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The Working Life of Christina McKelvie MSP
12th March 2009

Romani ite domum

CENTURION: What's this, then? 'Romanes Eunt Domus'? 'People called Romanes they go the house'?

BRIAN: It-- it says, 'Romans, go home'.

CENTURION: No, it doesn't. What's Latin for 'Roman'? Come on!



BRIAN: 'R-- Romanus'?

CENTURION: Goes like...?

BRIAN: 'Annus'?

CENTURION: Vocative plural of 'annus' is...?

BRIAN: Eh. 'Anni'?

CENTURION: 'Romani'. 'Eunt'? What is 'eunt'?

BRIAN: 'Go'. Let--

CENTURION: Conjugate the verb 'to go'.

BRIAN: Uh. 'Ire'. Uh, 'eo'. 'Is'. 'It'. 'Imus'. 'Itis'. 'Eunt'.


Right, stop that, that’s silly!  The Antonine Wall was the focus of much attention on Tuesday, more beset by politicians than it ever was by the savage hordes living beyond the North Western frontier of the Roman empire.  We were there to highlight the wall’s status as a World Heritage Site – one of Linda Fabiani’s achievements during her time as Minister for Culture and Wednesday’s event was fronted by new Culture Minister Mike Russell – or would have been had he not been running late and had Michael Matheson MSP step in to do the first bit before Mr Russell could get there.  He was joined by London Minister for Culture, Creative Industries and Tourism Barbara Follett MP and each donned a silly hat and looked ridiculous – unlike me…


Barbara Follett is a very pleasant woman and easy to get along with, a politician with a human touch and certainly a cut above the other Labour MPs who were there, her good manners and intelligent conversation a refreshing change from the boorishness of her colleagues.  If ever again I despair of Labour MSPs I’ll take myself off to meet some Labour MPs and put it all in perspective – if these are the guardians of the honour and traditions of Westminster then supporters of that institution might well be asking “quis custodiet ipsos custodies?”

After such frolics and frivolities, though, it was back to the ordinary stuff – sic transit gloria! 

Education Committee on Wednesday morning for an evidence session on social work – something which is a fairly sensitive subject at the moment with the court case over the death of a young child in Dundee.  I was employed in social work before May 2007 (learning development officer) and I have some degree of understanding of the pressures under which social workers operate and the situations which sometimes occur in which it is difficult to determine the most appropriate course of action.  The pressures on our social services are quite intense and I maintain my respect and sympathy for those on the front line. 

There is a limit to what can be done by social work staff in any case, and cases like the Brandon Muir one highlight the difficulties of ensuring the safety of children and why we should always seek to learn and improve on the services we provide.

The afternoon plenary session on Wednesday saw us finally get through to righting a wrong that resulted from a House of Lords judgement as we passed the Damages Bill which will restore the rights to compensation of workers who suffered asbestos-related conditions as a result of negligence other than their own.  It’s been a long hard fight for many of the sufferers of pleural plaques and some of them weren’t around to see the final victory but it is at least satisfying to know that we have put right something which had gone badly wrong.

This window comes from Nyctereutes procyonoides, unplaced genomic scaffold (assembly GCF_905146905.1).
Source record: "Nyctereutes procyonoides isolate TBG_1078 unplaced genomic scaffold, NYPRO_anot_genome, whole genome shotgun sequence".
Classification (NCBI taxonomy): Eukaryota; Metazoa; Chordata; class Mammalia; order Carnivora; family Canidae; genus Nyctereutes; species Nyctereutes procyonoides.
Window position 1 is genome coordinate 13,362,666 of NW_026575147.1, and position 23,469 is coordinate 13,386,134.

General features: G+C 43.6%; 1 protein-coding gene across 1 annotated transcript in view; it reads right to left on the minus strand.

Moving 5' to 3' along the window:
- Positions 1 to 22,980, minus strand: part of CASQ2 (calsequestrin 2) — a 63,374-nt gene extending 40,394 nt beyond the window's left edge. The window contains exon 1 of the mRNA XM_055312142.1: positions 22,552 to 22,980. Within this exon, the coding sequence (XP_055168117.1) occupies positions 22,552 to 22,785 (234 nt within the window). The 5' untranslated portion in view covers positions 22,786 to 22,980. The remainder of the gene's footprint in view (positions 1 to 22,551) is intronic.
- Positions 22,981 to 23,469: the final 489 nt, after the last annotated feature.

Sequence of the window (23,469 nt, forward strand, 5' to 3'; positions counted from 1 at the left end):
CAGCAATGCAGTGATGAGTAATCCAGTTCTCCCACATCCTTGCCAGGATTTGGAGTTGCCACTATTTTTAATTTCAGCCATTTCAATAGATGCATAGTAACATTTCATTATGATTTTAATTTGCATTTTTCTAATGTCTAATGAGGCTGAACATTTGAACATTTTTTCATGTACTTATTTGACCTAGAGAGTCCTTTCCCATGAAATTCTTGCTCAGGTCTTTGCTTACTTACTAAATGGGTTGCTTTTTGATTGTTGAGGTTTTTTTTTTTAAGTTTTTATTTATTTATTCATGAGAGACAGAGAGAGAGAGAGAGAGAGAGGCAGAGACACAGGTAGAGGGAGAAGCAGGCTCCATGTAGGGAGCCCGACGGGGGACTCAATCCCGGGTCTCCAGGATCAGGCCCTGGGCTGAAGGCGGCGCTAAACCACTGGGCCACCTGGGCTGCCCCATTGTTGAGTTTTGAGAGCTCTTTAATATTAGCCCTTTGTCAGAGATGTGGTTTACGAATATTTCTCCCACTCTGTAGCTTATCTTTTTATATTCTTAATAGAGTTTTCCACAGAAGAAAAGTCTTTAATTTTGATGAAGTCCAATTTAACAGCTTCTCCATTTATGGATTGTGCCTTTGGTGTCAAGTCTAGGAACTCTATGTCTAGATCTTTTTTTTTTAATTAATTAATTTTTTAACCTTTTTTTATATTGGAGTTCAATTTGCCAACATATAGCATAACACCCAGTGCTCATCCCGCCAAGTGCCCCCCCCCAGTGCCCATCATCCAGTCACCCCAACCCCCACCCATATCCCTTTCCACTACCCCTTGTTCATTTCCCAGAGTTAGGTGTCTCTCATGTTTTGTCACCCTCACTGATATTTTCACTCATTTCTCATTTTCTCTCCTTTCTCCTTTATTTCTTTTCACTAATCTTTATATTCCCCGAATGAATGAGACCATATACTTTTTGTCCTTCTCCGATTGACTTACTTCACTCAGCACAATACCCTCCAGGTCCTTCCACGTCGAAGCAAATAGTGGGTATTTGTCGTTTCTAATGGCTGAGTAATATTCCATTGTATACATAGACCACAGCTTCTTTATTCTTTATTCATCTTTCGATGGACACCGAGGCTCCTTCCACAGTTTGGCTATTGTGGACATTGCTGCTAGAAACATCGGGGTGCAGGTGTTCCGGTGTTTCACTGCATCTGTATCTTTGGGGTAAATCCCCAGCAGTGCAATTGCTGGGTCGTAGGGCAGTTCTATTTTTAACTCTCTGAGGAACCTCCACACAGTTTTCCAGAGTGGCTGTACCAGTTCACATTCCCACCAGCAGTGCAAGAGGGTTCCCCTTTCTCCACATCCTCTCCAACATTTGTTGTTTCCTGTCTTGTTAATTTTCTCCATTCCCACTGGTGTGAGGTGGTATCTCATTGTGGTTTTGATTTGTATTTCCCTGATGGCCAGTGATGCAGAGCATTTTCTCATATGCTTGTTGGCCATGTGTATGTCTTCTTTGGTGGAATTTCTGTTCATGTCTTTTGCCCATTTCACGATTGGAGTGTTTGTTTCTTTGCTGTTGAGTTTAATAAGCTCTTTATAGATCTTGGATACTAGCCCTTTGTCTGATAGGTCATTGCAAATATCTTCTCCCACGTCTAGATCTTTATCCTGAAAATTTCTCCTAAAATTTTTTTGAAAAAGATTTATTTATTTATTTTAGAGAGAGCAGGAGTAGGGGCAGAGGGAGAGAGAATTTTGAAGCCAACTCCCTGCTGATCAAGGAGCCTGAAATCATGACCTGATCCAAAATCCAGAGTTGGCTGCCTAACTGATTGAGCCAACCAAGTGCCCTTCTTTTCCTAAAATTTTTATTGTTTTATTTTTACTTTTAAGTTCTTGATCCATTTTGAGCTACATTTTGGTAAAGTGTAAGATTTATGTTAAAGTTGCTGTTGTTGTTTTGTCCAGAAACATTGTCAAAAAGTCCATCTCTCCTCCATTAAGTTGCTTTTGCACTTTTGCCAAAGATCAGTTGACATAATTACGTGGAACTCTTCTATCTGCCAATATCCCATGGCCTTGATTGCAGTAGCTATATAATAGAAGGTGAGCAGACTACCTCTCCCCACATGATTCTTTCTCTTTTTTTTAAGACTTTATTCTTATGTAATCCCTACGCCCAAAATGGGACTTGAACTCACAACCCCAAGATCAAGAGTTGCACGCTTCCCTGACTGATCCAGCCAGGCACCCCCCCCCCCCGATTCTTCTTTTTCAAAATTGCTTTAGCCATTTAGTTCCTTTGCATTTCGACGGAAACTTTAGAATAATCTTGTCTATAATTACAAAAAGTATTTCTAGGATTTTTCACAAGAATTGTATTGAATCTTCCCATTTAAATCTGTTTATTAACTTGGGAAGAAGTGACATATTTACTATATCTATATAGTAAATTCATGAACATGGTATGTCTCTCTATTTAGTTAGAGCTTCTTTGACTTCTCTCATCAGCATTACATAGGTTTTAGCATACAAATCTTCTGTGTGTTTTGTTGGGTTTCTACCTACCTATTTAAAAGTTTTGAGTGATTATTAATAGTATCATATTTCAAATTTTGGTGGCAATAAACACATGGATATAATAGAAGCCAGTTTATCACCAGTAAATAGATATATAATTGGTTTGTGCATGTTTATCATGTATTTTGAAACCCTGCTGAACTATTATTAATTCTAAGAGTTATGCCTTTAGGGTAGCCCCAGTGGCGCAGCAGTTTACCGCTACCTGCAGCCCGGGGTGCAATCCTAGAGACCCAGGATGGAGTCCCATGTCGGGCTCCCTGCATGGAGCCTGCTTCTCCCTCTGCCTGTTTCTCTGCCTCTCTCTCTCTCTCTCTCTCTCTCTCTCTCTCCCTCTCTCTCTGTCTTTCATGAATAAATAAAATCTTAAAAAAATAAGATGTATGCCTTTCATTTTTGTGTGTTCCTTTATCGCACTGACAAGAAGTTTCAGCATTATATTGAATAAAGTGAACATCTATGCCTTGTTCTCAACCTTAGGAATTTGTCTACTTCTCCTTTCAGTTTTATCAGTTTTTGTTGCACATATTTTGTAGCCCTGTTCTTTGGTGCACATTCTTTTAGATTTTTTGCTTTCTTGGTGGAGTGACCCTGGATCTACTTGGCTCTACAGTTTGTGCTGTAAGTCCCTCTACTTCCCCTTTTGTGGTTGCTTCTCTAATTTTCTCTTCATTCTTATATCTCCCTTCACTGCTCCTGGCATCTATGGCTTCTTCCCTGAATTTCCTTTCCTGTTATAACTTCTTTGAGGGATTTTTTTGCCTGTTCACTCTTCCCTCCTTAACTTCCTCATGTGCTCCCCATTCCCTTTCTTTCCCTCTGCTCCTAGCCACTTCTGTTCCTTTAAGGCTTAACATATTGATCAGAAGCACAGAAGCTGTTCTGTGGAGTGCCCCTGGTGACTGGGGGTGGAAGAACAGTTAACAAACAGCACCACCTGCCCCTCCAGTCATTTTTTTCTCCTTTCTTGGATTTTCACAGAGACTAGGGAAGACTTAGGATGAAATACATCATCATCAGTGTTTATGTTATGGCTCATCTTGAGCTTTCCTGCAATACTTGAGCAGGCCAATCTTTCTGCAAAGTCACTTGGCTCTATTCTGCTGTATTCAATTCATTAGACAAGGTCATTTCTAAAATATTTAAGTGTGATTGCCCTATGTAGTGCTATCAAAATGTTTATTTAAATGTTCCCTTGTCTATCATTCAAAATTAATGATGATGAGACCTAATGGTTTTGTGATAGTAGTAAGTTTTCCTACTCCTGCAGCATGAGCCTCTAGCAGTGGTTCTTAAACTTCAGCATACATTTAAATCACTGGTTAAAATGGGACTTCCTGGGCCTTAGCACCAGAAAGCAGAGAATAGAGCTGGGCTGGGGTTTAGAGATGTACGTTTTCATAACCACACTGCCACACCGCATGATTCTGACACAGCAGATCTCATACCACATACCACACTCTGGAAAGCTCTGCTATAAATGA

Today’s debate in chamber was a Lib Dem one where they sought to force the Government to guarantee a minimum income of £7,000 for every student in Scotland through grants, loans and parental contributions – but without saying what the proportions should be.  Indeed, the Lib Dems made it clear during the debate that it could be 100% loan.  The brass neck of the bunch who landed us with the Graduate Endowment tuition fee now trying to tell us we aren’t doing enough for students and offering as an alternative a whopping great burden for students to carry!  That would be a £7,000 per year tuition fee – plus interest.  Shameful.

I’m pleased that we have a record we can stand on.  The Treasury refused to allow us to move the Student Loans money from AME to DEL (it’s a bit technical, but basically means that they keep control of it and what it’s spent on) to prevent us from turning loans into grants, providing free maintenance on top of the free education we provide since we abolished the Graduate Endowment.  Education based on the ability to learn rather than the ability to pay is a benefit to all of society – and the benefit of avoidance of long-term indebtedness should be obvious to everyone now.  Even with that refusal of the Treasury to allow the freedom for the Scottish Government to change policy, though, Fiona Hyslop started pushing it through by other means – 20,000 part-time students (often the poorest) now get grants instead of loans, improving their chances of finishing their courses and thereby improving their life-chances.

It’s not enough yet, but we won’t give up.  Quod incepimus conficiemus.

Some of the research that I used to rebut the daft arguments of our opponents came from Scotland’s Colleges and you can read it for yourself here -

The Association of Scotland’s Colleges has done good work here, making sure that the voices of Scotland’s college students are heard.  That’s pastoral care!

Talking of colleges, I was privileged to be invited to attend Motherwell College on Friday for the launch of its International Baccalaureate programme – the first and the only state-funded education establishment in Scotland to be authorised to deliver the programme.  Well done Motherwell College!  I was also given the chance to tour the new campus (still being built) – another outing for the hardhat and the steel toe-capped wellies!  I still don’t fancy being a builder.

Roma locuta est. Causa finita est.

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